Keeling, Josiah (DNB00)
|←Keeley, Robert||Dictionary of National Biography, 1885-1900, Volume 30
|Keeling, William (d.1620)→|
KEELING, JOSIAH (fl. 1691), conspirator, was a white salter or oilman of St. Botolph-without-Aldgate, London. Burnet says he was an anabaptist. In 1683 Richard Rumbold and Richard Goodenough [q. v.], two of the originators of the Rye House Plot, wished to test their strength in the city, and Keeling, being in embarrassed circumstances, took employment under them. He was also appointed a special bailiff under the coroner, and in that capacity had the temerity to arrest the lord mayor, Sir John Moore, on a fictitious suit at the instigation of Rumbold and Goodenough. Subsequently he revealed the existence of the Rye House plot to a courtier named Peckham, who took him to Lord Dartmouth (12 June 1683). The latter referred him to Secretary Jenkins, who took his depositions, but requested him to bring a witness. Thereupon Keeling introduced to the unsuspecting Goodenough, as a thoroughly trustworthy man, his brother John, a turner, of Blackfriars, who was entirely innocent of the conspiracy. Goodenough guilelessly unfolded the plot to him. Keeling by a trick took his brother to Jenkins's office as an independent witness to his revelations; John Keeling repeated Goodenough's story, and on leaving the secretary warned Goodenough and his friends of their danger (Burnet, Own Time, Oxf. edit. ii. 350–1, 374–5). The government had received all the information needful to enable them to proceed against the alleged chiefs of the conspiracy, and Keeling gave evidence at the trials of Captain Thomas Walcot, William Hone, Algernon Sidney, Lord William Russell, and others. He became a popular hero. His portrait, engraved by R. White, with a flattering inscription beneath, was widely sold (Granger, Biog. Hist. 2nd edit. iv. 204–5), and Secretary Jenkins procured him a general pardon of ‘all treasons’ in September 1683, after Hone's trial (Hist. MSS. Comm. 12th Rep. pt. vi. p. 304). He received 500l. from the government, and Halifax gave him a place in the victualling office. When in 1689 the House of Lords instituted an inquiry into the value of the evidence which had been adduced at the trials of Lord William Russell, Algernon Sidney, and others, Keeling was sharply cross-examined (ib. pp. 287–8). His brother appeared against him, while he himself had to admit that he was drunk at a coffee-house shortly before he was called as a witness at the trial of Lord William Russell. He was dismissed from the victualling office in October of that year. In April 1691 he was arrested for drinking James II's health, was found guilty in the following November, and fined five hundred marks (Luttrell, Brief Historical Relation, ii. 211, 234, 307, 310). He appears to have died in prison. North, both in his ‘Examen,’ pp. 378–9, and ‘Lives of the Norths,’ insisted that Keeling was an honest man. ‘It is certain,’ North wrote, ‘no combination, temptation, or prospect of reward drew him forth’ (Lives, ed. Jessopp, i. 238).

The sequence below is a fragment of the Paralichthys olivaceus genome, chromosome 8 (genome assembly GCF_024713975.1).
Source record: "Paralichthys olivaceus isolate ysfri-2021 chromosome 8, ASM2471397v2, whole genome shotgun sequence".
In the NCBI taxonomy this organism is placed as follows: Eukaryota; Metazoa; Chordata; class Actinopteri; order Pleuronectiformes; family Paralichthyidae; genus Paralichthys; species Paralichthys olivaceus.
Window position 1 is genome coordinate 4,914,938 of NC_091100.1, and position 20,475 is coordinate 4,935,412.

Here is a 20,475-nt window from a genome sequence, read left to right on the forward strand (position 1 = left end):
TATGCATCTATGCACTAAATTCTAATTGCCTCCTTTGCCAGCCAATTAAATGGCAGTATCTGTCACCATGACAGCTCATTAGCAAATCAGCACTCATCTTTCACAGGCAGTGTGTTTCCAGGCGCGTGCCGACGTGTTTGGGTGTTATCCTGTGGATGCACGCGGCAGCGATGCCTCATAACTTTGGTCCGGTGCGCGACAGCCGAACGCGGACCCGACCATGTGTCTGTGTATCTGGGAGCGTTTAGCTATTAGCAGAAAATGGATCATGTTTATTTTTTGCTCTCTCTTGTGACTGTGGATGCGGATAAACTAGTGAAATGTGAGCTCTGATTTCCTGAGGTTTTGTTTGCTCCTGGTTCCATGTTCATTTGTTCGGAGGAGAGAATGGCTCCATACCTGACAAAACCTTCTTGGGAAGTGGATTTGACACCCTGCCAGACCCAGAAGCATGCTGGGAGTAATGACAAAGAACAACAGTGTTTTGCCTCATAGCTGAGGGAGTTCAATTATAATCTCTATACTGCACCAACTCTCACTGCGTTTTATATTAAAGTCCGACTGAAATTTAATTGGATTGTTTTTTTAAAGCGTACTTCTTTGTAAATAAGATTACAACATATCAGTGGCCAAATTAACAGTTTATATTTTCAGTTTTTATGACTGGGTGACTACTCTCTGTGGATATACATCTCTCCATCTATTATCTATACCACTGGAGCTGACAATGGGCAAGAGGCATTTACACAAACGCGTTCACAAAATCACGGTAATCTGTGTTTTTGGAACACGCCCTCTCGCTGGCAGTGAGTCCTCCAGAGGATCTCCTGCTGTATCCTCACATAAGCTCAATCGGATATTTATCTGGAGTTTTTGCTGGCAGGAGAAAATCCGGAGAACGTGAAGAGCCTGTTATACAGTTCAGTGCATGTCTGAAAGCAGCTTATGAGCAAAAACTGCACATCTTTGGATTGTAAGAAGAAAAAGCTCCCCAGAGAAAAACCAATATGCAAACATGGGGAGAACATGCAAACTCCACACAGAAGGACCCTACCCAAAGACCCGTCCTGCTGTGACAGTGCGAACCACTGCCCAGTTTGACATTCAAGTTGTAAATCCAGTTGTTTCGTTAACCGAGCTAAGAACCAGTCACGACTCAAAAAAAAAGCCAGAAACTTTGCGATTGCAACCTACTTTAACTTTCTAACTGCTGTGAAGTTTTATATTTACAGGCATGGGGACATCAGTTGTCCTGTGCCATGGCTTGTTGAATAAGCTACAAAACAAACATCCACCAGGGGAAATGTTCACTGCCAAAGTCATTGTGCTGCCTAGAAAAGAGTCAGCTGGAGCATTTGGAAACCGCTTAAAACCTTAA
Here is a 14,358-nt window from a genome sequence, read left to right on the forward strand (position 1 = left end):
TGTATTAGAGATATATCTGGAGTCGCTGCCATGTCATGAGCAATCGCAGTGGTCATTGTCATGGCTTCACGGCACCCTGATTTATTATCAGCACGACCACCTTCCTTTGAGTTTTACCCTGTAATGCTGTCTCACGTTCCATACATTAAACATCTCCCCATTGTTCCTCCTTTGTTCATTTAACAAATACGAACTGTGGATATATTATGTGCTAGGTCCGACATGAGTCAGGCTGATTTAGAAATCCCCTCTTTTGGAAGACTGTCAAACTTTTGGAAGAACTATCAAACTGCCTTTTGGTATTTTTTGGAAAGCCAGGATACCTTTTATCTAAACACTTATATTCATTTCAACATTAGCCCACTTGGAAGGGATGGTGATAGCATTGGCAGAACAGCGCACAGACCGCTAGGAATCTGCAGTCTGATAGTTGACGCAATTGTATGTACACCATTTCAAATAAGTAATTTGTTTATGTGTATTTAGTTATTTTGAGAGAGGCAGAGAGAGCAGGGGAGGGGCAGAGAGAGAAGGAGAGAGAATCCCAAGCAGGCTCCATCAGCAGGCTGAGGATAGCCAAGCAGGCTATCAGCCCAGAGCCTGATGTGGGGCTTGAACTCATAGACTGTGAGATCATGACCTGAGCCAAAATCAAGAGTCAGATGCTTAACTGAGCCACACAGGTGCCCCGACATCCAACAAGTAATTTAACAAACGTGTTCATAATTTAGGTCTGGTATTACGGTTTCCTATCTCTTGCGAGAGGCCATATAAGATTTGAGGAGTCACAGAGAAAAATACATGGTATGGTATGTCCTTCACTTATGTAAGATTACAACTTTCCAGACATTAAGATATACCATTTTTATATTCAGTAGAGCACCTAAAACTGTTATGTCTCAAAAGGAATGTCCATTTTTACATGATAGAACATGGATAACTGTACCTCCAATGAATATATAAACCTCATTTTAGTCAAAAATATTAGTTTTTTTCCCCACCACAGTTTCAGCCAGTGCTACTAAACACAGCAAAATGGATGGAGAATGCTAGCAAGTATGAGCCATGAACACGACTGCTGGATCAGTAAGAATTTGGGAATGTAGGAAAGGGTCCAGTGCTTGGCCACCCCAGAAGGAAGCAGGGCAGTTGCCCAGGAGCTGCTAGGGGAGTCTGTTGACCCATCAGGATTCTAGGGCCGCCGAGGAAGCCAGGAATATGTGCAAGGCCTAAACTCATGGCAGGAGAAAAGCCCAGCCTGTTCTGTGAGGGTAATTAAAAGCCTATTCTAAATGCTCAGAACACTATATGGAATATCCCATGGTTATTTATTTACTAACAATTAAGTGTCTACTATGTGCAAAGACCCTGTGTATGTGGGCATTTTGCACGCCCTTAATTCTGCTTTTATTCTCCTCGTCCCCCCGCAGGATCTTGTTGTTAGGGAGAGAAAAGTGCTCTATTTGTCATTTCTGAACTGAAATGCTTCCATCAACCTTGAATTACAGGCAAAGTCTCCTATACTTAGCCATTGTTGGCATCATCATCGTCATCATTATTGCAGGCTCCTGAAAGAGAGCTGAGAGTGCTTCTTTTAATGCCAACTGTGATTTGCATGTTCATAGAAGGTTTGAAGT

An engraved portrait of Keeling, signed ‘R. White ad vivum,’ published in 1793, is among the British Museum Addit. MSS. (32352, f. 26).[Cobbett and Howell's State Trials, ix. 365, 533, 574, 848, 971, 977; Luttrell's Brief Historical Relation, vol. i.]